‘Rationing ends this weekend. Appropriate enough, the first day of freedom is July 4th – Independence Day.
Gone are coupons, counterfoils, ration periods, registrations, and all the paraphernalia of Food Office rule. Here at last is the ‘Victory Day’ for housewives, wistfully anticipated by Dr. Edith Summerskill when she was at the Ministry of Food in 1946. Under a Conservative Government scarcity has been replaced by abundance, austerity by variety, restriction by choice, and frustration by freedom.
At midnight on 3 July, the rationing limits initiated in January 1940 finally ended. Members of the London Housewives Association held a ceremony in Trafalgar Square to commemorate the occasion, while Minister Geoffrey Lloyd burned his ration book.
Rationing began in the UK on 8 January 1940 with limits on butter, bacon and sugar. Wartime efforts – including the North Sea blockade – made it difficult to ensure the availability of certain everyday provisions. Petrol had been rationed since 1939, and button and bacon were soon followed by meat, tea, eggs, sweets and more. By the end of the war, most common foodstuffs were limited as well as clothing, cigarettes and other necessities. Ration books (click here for examples) were issued to all citizens based on age and status (pregnant mothers, for instance, were often granted higher rations).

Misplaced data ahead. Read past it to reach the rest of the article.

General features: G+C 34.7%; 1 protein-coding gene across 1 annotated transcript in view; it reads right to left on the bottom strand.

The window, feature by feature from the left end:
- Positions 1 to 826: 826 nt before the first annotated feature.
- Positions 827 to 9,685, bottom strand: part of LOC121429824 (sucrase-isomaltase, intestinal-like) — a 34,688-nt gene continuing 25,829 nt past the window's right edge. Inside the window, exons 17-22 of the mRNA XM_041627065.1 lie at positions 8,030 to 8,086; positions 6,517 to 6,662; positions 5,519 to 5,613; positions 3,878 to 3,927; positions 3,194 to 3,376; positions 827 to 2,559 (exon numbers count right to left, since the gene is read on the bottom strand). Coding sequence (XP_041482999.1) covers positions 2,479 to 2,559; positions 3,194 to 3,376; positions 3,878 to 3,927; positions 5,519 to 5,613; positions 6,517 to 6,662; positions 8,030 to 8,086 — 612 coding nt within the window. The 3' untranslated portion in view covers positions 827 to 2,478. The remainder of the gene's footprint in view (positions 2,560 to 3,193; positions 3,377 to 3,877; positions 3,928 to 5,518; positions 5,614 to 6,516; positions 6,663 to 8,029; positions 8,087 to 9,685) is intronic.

Citizens were encouraged to do their part on the ‘Kitchen Front’ and grow their own food; price gauging and unlawful rationing were subject to heavy fines. Nevertheless, people quickly tired of shortages. Rationing continued post-war as industrial action and rebuilding efforts in Europe disrupted the food supply. The Conservatives’ 1950 general election manifesto urged the end of rationing, which they portrayed as an effect of a Socialist government and ‘incompetence.’ Following a Conservative return to power in 1951 and the stabilization of the European economy, rationing was slowly phased out; meat was the last product to become freely available.